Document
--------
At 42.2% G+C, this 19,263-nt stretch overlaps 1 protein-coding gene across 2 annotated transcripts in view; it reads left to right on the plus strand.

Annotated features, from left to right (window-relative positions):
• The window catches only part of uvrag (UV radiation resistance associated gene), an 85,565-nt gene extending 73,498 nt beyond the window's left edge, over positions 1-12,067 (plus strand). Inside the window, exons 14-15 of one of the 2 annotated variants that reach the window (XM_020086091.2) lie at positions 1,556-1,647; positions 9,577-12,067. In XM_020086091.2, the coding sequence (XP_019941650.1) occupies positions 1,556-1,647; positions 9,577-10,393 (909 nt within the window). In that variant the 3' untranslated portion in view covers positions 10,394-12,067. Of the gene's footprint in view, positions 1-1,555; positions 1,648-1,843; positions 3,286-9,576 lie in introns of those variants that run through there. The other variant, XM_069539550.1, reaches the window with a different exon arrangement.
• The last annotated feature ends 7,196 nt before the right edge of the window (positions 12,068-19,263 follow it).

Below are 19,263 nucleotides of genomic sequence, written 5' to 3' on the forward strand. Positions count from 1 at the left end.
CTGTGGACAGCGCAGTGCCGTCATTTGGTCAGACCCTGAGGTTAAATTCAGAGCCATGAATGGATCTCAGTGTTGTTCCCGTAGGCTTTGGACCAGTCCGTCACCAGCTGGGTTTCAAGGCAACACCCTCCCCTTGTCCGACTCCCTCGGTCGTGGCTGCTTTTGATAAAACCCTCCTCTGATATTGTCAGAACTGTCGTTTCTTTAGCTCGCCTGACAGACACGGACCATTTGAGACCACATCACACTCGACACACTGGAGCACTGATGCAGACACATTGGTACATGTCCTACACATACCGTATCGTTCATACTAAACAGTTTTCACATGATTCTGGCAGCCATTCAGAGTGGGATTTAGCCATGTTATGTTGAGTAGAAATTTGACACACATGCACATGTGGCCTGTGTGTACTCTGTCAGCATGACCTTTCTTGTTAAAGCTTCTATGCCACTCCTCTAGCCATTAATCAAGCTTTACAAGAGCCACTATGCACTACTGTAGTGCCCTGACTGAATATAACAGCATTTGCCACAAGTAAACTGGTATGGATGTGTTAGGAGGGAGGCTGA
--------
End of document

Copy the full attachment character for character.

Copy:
At 42.2% G+C, this 19,263-nt stretch overlaps 1 protein-coding gene across 2 annotated transcripts in view; it reads left to right on the plus strand.

Annotated features, from left to right (window-relative positions):
• The window catches only part of uvrag (UV radiation resistance associated gene), an 85,565-nt gene extending 73,498 nt beyond the window's left edge, over positions 1-12,067 (plus strand). Inside the window, exons 14-15 of one of the 2 annotated variants that reach the window (XM_020086091.2) lie at positions 1,556-1,647; positions 9,577-12,067. In XM_020086091.2, the coding sequence (XP_019941650.1) occupies positions 1,556-1,647; positions 9,577-10,393 (909 nt within the window). In that variant the 3' untranslated portion in view covers positions 10,394-12,067. Of the gene's footprint in view, positions 1-1,555; positions 1,648-1,843; positions 3,286-9,576 lie in introns of those variants that run through there. The other variant, XM_069539550.1, reaches the window with a different exon arrangement.
• The last annotated feature ends 7,196 nt before the right edge of the window (positions 12,068-19,263 follow it).

Below are 19,263 nucleotides of genomic sequence, written 5' to 3' on the forward strand. Positions count from 1 at the left end.
CTGTGGACAGCGCAGTGCCGTCATTTGGTCAGACCCTGAGGTTAAATTCAGAGCCATGAATGGATCTCAGTGTTGTTCCCGTAGGCTTTGGACCAGTCCGTCACCAGCTGGGTTTCAAGGCAACACCCTCCCCTTGTCCGACTCCCTCGGTCGTGGCTGCTTTTGATAAAACCCTCCTCTGATATTGTCAGAACTGTCGTTTCTTTAGCTCGCCTGACAGACACGGACCATTTGAGACCACATCACACTCGACACACTGGAGCACTGATGCAGACACATTGGTACATGTCCTACACATACCGTATCGTTCATACTAAACAGTTTTCACATGATTCTGGCAGCCATTCAGAGTGGGATTTAGCCATGTTATGTTGAGTAGAAATTTGACACACATGCACATGTGGCCTGTGTGTACTCTGTCAGCATGACCTTTCTTGTTAAAGCTTCTATGCCACTCCTCTAGCCATTAATCAAGCTTTACAAGAGCCACTATGCACTACTGTAGTGCCCTGACTGAATATAACAGCATTTGCCACAAGTAAACTGGTATGGATGTGTTAGGAGGGAGGCTGA